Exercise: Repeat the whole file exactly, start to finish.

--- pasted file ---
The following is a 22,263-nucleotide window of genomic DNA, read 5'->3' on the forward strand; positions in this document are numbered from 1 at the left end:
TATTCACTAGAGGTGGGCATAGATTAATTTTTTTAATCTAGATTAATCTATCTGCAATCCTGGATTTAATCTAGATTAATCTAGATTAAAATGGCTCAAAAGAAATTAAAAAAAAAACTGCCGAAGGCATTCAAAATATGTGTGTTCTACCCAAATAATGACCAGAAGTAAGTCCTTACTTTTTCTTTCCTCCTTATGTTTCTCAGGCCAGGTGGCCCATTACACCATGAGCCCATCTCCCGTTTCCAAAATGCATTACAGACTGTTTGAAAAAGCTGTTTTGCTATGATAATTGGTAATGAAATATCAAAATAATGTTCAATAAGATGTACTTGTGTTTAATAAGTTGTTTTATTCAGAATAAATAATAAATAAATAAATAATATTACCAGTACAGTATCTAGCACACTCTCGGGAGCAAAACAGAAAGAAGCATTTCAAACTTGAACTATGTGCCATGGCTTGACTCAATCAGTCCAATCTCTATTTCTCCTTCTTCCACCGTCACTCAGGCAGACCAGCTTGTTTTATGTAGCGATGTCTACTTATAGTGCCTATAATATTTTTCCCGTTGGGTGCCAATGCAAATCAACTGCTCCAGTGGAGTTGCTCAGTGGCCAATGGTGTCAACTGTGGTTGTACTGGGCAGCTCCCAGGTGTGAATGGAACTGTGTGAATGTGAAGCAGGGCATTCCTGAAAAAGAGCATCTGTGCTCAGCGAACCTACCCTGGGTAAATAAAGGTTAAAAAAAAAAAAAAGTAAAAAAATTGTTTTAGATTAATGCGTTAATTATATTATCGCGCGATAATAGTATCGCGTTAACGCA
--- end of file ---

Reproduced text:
The following is a 22,263-nucleotide window of genomic DNA, read 5'->3' on the forward strand; positions in this document are numbered from 1 at the left end:
TATTCACTAGAGGTGGGCATAGATTAATTTTTTTAATCTAGATTAATCTATCTGCAATCCTGGATTTAATCTAGATTAATCTAGATTAAAATGGCTCAAAAGAAATTAAAAAAAAAACTGCCGAAGGCATTCAAAATATGTGTGTTCTACCCAAATAATGACCAGAAGTAAGTCCTTACTTTTTCTTTCCTCCTTATGTTTCTCAGGCCAGGTGGCCCATTACACCATGAGCCCATCTCCCGTTTCCAAAATGCATTACAGACTGTTTGAAAAAGCTGTTTTGCTATGATAATTGGTAATGAAATATCAAAATAATGTTCAATAAGATGTACTTGTGTTTAATAAGTTGTTTTATTCAGAATAAATAATAAATAAATAAATAATATTACCAGTACAGTATCTAGCACACTCTCGGGAGCAAAACAGAAAGAAGCATTTCAAACTTGAACTATGTGCCATGGCTTGACTCAATCAGTCCAATCTCTATTTCTCCTTCTTCCACCGTCACTCAGGCAGACCAGCTTGTTTTATGTAGCGATGTCTACTTATAGTGCCTATAATATTTTTCCCGTTGGGTGCCAATGCAAATCAACTGCTCCAGTGGAGTTGCTCAGTGGCCAATGGTGTCAACTGTGGTTGTACTGGGCAGCTCCCAGGTGTGAATGGAACTGTGTGAATGTGAAGCAGGGCATTCCTGAAAAAGAGCATCTGTGCTCAGCGAACCTACCCTGGGTAAATAAAGGTTAAAAAAAAAAAAAAGTAAAAAAATTGTTTTAGATTAATGCGTTAATTATATTATCGCGCGATAATAGTATCGCGTTAACGCA